How Much Do Genetics Play in the Aging Process and Disease?

This is a photo of my mother and myself. I was 17 and she was 41:

Mom and me

This is a photo of me taken just a few days ago 26 years later at the age of 44:

body by fruit black tank pointing at man

I am 3 years older than my mother was in that photo. My mother smoked and ate the Standard American Diet while I’ve been vegetarian since the above photo and then vegan as of 10 years ago and finally raw vegan.

Alcoholism runs in my family. My grandmother was an alcoholic and so was my mother. In the above photo, she had been sober for two decades, but she relapsed about 16 years later. I am not an alcoholic. Why? Because I consume no alcohol. One cannot become an alcholic, no matter what their genetic inheretance, if they consume no alcohol. Environment wins out over genes.

My husband’s mother, brother, sister and father are all diabetic. Two of them died. One has had gastric bypass surgery. My husband does not have diabetes even though his brother died of it at the age that my husband is right now. Why not? He doesn’t eat the way they did. Diet and lack of exercise are what allowed that “genetic expression” to take foot hold; not genes.

How we age and whether or not we get disease is determined by lifestyle, not genetics. Genetics come into play when determining where our weak links are when we eat and live a toxic lifestyle; it determines what organs succumb first to the toxic load and break down. So, one person may get heart disease, another breast cancer, another diabetes, etc. And these diseases “run in families” because families all dine at the same dinner table together and we take the eating habits we were raised with along with us when we move out and start families of our own.

However, whether or not we develop these diseases is up to us on whether or not we burden our bodies with foods that harm them.

Aging is the same way. Aging has to do with the rate of cell renewal in our body which is a continuous process. When we “age” this process slows down because our bodies can’t keep up with the process of cell destruction and repair.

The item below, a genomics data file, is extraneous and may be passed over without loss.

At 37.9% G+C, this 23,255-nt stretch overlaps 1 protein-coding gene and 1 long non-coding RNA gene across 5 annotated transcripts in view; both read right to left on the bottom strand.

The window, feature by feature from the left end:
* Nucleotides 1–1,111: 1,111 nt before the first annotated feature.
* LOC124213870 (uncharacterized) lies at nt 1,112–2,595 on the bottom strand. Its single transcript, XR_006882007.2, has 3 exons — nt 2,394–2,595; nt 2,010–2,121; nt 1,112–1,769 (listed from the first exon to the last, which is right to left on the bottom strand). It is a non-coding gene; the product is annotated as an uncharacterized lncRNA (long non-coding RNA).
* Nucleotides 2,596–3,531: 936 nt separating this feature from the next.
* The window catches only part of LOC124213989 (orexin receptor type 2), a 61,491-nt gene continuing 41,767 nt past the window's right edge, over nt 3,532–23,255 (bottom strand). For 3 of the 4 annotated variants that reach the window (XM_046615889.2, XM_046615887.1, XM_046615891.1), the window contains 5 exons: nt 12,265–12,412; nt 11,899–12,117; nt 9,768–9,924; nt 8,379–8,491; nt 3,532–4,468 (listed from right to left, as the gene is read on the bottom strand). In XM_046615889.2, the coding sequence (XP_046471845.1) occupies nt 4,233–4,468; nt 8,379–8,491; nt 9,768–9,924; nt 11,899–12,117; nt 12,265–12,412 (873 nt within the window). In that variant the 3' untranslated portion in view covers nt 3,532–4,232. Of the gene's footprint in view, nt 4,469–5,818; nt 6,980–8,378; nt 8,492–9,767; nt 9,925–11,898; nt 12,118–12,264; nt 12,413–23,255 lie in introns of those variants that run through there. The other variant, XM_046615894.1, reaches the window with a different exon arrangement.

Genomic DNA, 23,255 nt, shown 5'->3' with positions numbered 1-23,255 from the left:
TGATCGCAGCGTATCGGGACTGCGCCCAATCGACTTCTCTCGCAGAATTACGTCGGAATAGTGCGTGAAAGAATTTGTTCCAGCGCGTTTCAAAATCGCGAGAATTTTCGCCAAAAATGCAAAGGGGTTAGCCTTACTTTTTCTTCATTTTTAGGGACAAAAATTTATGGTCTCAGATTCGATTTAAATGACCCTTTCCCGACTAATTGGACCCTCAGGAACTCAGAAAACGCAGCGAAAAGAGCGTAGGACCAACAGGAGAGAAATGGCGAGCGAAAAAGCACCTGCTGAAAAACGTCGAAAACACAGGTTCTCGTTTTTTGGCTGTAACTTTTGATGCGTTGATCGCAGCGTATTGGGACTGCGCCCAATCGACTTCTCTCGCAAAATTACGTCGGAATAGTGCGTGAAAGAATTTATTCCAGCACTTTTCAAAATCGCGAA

Cell destruction is accelerated on a toxic lifestyle and when we don’t get sufficient sleep to power the body’s ability to make new cells. That’s pretty much everyone these days. Living a high-powered, low-sleep lifetyle powered by stimulants is an AGING lifestyle.

When we eat a raw vegan lifestyle of high-water-content foods and get sufficient sleep, we give the body a chance to keep pace with the break down of dead cells and thus the aging rate is reduced.

It’s never too late to turn it around, either.

Sure, some damage may be irreversible, however, the body is very resilient when treated well.

Look at the interviews I’ve done with Lillian Muller, Annette Larkins, Karyn Calabrese and Tonya Zavasta. Sunny Griffin and Mimi Kirk are two other marvelous examples too.

mimi kirk close up

Mimi Kirk just gave a wonderful interview (she’s 74 now) where she said that most people think eating a raw vegan diet is too hard. She said if you want motivation, then just visit a senior folk’s home.

None of us really make the connection between what we eat and how we live and how we age in our later years. Aging is something that happens on a microscopic level and it happens daily; at an imperceptible pace. Except for those who haven’t seen us in awhile, it’s hard for us to notice it happening while it’s happening until one day we wake up and are like “Whoa! What HAPPENED???!!?”

Let’s come out of denial and reverse the Titanic while there’s still time. This is not about living long necessarily, but living WELL while we are alive. And we are not living well when we are poisoning ourselves with toxic foods.


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